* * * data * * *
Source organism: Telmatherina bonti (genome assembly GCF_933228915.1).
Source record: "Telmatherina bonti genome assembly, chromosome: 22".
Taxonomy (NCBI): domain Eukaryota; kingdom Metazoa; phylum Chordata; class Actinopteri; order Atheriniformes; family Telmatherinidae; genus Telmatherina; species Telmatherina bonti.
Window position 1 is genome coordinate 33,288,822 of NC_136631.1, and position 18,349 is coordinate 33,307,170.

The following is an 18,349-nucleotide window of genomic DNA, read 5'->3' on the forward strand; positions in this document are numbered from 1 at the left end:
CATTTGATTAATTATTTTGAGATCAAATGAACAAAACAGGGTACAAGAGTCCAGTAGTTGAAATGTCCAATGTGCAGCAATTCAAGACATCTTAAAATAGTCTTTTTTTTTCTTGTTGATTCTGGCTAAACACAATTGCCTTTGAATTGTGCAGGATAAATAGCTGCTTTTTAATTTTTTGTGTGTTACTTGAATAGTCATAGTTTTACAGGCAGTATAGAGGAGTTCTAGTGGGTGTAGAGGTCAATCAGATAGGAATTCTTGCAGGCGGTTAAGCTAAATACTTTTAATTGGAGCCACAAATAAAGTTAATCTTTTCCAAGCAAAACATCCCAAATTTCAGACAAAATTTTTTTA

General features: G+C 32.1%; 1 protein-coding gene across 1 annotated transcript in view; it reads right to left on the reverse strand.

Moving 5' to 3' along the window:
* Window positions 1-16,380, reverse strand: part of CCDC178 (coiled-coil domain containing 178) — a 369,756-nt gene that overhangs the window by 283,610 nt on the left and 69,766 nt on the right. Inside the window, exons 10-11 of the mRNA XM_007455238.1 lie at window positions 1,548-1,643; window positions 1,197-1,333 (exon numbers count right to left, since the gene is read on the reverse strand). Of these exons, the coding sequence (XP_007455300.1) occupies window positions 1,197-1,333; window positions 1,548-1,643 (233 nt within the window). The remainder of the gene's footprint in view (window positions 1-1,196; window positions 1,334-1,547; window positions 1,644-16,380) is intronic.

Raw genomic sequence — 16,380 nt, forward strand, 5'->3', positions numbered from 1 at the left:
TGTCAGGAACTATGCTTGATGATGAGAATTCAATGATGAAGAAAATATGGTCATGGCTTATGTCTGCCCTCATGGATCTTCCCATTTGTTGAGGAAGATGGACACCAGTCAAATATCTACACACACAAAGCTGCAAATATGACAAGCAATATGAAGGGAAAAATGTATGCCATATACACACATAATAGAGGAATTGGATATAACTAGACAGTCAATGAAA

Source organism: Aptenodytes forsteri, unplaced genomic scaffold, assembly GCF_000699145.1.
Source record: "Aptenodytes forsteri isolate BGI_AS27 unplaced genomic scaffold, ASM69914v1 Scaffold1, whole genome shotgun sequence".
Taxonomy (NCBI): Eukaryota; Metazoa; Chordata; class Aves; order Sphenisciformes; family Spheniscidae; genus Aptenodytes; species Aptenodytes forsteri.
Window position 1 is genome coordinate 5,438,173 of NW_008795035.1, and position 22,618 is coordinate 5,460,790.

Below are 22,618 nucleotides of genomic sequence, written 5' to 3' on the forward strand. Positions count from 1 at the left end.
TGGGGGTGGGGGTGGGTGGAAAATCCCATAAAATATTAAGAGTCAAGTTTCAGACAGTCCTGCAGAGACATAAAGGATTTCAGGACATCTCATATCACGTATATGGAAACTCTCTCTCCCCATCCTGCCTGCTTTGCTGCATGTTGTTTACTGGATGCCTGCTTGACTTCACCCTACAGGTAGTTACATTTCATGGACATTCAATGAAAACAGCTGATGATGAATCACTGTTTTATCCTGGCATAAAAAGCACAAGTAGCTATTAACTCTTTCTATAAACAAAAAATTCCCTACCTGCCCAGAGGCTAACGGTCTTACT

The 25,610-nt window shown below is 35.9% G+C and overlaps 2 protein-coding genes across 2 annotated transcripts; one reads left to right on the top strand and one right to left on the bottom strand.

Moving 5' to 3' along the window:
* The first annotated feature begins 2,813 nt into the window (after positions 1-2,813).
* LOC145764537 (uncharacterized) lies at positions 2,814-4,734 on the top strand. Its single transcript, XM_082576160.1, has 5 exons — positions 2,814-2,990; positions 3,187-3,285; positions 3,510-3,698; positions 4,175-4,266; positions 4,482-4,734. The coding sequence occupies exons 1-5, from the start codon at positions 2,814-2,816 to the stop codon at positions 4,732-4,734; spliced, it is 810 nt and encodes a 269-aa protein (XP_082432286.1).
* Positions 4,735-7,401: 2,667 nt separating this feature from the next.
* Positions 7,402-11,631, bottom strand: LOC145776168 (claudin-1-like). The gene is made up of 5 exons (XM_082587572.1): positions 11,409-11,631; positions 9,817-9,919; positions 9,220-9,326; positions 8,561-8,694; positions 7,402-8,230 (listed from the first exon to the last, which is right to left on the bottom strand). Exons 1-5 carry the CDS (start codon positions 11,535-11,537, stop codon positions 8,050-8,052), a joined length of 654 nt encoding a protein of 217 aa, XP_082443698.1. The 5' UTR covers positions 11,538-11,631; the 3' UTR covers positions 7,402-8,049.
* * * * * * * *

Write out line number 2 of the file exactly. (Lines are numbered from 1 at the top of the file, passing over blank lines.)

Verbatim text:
Source record: "Telmatherina bonti genome assembly, chromosome: 22".